Low libido is far more common than you may imagine. People just do not talk much about it. In context, it’s not automatically a cause for concern. People can temporarily experience low libido for some pretty obvious and common reasons. These can include general stress, pregnancy and childbirth, being super busy, body image problems, and relationship strife.
Another major cause of decreased sex drive is poor communication. Caring for your sex life is as much about trust as it is about lust. Busy couples that have been together for a long time can unintentionally neglect this reality. So, let’s explore some ways to turn that dynamic around.
Trends That Can Get Mistaken For Low Libido
Firstly, it helps to comprehend that not all loss of sexual desire is caused by low libido. Some other possibilities include:
This can manifest in several ways. For example, you could be bored with the sex you are having. You may feel awkward asking for a specific time of sex or intimacy. Also, some folks express a spontaneous desire while their partner is more the responsive type. This can easily and accidentally be confused with a low sex drive. Sometimes our bodies do not respond the way we want them to respond. This can lead to escalating pressure and anxiety that creates challenges for both partners.
If we were to trust pop culture or social media, we would come out on the short end of almost any kind of societal comparison. Unrealistic expectations can result in all sorts of shame, guilt, and resentment. Focus on you and your partner and do not factor in romantic comedies or romance novels. Pornography is often a factor in the unrealistic expectations some people have of themselves and their partners.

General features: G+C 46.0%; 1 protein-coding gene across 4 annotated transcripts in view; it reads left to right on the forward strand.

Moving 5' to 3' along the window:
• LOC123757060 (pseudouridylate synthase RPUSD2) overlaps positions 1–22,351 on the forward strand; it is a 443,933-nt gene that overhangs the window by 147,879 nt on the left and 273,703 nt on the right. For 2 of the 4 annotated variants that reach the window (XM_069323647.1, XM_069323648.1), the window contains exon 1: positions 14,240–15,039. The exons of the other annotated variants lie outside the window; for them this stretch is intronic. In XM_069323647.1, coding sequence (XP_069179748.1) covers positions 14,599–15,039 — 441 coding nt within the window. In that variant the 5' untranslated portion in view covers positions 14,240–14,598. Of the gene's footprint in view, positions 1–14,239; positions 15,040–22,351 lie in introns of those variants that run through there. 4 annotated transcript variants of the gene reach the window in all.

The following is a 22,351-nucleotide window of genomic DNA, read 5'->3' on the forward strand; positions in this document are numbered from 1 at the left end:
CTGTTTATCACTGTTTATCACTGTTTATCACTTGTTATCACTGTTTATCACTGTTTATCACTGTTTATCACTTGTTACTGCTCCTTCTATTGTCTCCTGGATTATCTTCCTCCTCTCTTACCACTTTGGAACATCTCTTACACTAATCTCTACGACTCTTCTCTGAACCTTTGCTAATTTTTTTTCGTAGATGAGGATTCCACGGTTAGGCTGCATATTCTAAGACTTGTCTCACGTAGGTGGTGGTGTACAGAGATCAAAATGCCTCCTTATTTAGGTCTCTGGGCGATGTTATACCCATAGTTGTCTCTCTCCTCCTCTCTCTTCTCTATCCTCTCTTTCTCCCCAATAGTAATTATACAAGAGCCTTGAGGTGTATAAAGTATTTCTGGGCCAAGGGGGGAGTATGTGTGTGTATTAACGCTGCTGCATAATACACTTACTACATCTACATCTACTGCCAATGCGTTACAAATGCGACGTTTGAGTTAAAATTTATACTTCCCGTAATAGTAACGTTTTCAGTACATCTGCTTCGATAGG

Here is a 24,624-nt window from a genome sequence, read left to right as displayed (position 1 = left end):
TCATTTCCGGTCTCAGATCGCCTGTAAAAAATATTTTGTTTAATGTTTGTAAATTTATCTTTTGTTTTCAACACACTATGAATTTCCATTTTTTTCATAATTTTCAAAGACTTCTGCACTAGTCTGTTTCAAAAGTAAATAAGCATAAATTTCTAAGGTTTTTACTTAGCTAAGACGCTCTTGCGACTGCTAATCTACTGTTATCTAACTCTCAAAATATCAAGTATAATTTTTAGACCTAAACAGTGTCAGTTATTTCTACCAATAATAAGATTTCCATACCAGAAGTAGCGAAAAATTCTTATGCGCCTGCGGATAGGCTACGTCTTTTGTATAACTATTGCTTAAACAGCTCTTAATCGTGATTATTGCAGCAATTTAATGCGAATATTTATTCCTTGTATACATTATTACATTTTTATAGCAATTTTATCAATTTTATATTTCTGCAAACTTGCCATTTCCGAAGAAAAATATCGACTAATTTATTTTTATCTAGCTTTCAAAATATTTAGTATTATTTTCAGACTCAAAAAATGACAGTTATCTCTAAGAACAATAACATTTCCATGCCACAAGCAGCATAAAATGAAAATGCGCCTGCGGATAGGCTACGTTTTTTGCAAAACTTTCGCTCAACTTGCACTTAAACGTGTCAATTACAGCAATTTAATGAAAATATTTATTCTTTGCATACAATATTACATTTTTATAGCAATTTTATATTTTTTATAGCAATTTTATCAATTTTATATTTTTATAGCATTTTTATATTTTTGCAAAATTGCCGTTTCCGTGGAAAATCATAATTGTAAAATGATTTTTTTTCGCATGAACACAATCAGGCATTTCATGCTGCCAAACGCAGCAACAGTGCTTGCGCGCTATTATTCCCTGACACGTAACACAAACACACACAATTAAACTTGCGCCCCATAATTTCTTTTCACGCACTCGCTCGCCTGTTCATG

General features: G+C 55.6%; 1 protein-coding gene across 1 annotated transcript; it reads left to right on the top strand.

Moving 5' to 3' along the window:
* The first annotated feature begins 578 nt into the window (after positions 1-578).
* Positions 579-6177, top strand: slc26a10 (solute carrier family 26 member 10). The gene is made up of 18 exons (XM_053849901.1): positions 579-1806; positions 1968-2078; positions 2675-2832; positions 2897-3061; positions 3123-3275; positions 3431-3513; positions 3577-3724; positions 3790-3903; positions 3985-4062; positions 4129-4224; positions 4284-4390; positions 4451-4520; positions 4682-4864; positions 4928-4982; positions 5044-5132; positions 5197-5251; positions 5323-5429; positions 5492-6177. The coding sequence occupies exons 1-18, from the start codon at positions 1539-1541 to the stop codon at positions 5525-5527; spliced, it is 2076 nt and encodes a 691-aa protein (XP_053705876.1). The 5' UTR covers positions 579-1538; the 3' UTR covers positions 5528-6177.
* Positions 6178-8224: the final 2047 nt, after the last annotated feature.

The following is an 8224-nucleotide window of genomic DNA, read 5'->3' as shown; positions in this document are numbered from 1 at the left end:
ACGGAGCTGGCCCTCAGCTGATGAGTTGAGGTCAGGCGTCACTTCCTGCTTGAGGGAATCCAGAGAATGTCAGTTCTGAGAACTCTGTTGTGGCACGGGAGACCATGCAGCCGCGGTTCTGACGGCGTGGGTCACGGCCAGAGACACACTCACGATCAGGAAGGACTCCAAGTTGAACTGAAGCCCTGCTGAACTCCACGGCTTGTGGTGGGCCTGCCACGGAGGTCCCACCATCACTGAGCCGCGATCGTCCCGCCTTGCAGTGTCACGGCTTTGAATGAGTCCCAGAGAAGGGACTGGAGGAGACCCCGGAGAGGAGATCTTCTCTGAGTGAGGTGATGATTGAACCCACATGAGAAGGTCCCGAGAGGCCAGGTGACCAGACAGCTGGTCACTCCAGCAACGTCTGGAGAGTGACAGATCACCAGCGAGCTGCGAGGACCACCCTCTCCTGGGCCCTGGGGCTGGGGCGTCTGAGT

Mental Health Issues
Anxiety, when connected in any way to sex, can appear as low libido. In reality, you might be subconsciously avoiding anything that appears to be triggering or risky.
4 Small Steps To Take When You Have Low Libido
Talk to Medical Doctor
Why not rule out any number of possible physical issues? It can be a source of relief (either way) to discover that there is or isn’t a physical component to this problem. After your check-up, you will be better able to decide what happens next.
Talk to Your Partner
Until you both open up about how you’re feeling, this topic will feel more and more shameful. There is nothing unusual about sex-related issues. In fact, they give you a golden opportunity to clear the air on multiple levels.
Think Seriously About the Kind of Sex You DO Want
As touched on above, you may just have a low libido for certain kinds of sex or intimacy. You may also feel weird or nervous to ask for what you want. Take the time to ponder what turns you on. Without making demands, you have every right to share this information with your partner. Asking for what you want and need in a constructive way also gives your partner the space to ask for the same.
Don’t Jump to Conclusions
Everyone has cold spells so be patient with yourself. Yes, of course, problems pertaining to our sex lives can be disproportionately more intense than other concerns. Resist the urge to default to the worst-case scenario. Once again, gather information, communicate openly, and trust yourself to find the right steps to take.
Talk to a Mental Health Professional
While you digest and consider all of the above information, there is another step to keep at the top of your to-do list. Contact a therapist to get the ball rolling on a process that can be life-changing. Low libido would be the catalyst you need to ask new questions and discover new answers.
Committing together to explore these issues is a powerful way to reconnect and build new trust. I have worked with plenty of individuals on issues related to sex and intimacy. I’d love to help you out as well, so reach out to me if you are ready to begin.
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